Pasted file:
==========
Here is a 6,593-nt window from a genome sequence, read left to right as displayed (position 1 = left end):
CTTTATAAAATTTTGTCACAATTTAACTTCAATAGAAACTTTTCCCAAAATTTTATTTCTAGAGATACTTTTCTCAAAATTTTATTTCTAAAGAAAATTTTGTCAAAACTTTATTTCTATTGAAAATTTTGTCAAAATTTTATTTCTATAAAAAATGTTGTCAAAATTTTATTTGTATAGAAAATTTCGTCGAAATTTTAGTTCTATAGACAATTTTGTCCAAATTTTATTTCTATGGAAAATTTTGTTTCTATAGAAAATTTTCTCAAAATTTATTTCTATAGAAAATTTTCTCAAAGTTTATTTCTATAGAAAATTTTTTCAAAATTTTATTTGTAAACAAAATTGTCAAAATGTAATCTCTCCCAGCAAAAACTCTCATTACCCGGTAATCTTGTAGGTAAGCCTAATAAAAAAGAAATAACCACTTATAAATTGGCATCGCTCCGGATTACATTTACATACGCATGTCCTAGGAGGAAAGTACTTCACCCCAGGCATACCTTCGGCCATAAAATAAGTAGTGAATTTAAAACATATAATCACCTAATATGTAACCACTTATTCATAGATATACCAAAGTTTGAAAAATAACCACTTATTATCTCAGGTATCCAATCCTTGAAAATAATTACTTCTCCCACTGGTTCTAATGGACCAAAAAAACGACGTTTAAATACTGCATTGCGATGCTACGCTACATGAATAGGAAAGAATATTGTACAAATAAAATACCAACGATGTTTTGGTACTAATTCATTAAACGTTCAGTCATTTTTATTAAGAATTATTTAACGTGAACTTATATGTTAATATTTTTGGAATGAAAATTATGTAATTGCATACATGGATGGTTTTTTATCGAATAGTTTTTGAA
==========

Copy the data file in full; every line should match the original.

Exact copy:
Here is a 6,593-nt window from a genome sequence, read left to right as displayed (position 1 = left end):
CTTTATAAAATTTTGTCACAATTTAACTTCAATAGAAACTTTTCCCAAAATTTTATTTCTAGAGATACTTTTCTCAAAATTTTATTTCTAAAGAAAATTTTGTCAAAACTTTATTTCTATTGAAAATTTTGTCAAAATTTTATTTCTATAAAAAATGTTGTCAAAATTTTATTTGTATAGAAAATTTCGTCGAAATTTTAGTTCTATAGACAATTTTGTCCAAATTTTATTTCTATGGAAAATTTTGTTTCTATAGAAAATTTTCTCAAAATTTATTTCTATAGAAAATTTTCTCAAAGTTTATTTCTATAGAAAATTTTTTCAAAATTTTATTTGTAAACAAAATTGTCAAAATGTAATCTCTCCCAGCAAAAACTCTCATTACCCGGTAATCTTGTAGGTAAGCCTAATAAAAAAGAAATAACCACTTATAAATTGGCATCGCTCCGGATTACATTTACATACGCATGTCCTAGGAGGAAAGTACTTCACCCCAGGCATACCTTCGGCCATAAAATAAGTAGTGAATTTAAAACATATAATCACCTAATATGTAACCACTTATTCATAGATATACCAAAGTTTGAAAAATAACCACTTATTATCTCAGGTATCCAATCCTTGAAAATAATTACTTCTCCCACTGGTTCTAATGGACCAAAAAAACGACGTTTAAATACTGCATTGCGATGCTACGCTACATGAATAGGAAAGAATATTGTACAAATAAAATACCAACGATGTTTTGGTACTAATTCATTAAACGTTCAGTCATTTTTATTAAGAATTATTTAACGTGAACTTATATGTTAATATTTTTGGAATGAAAATTATGTAATTGCATACATGGATGGTTTTTTATCGAATAGTTTTTGAA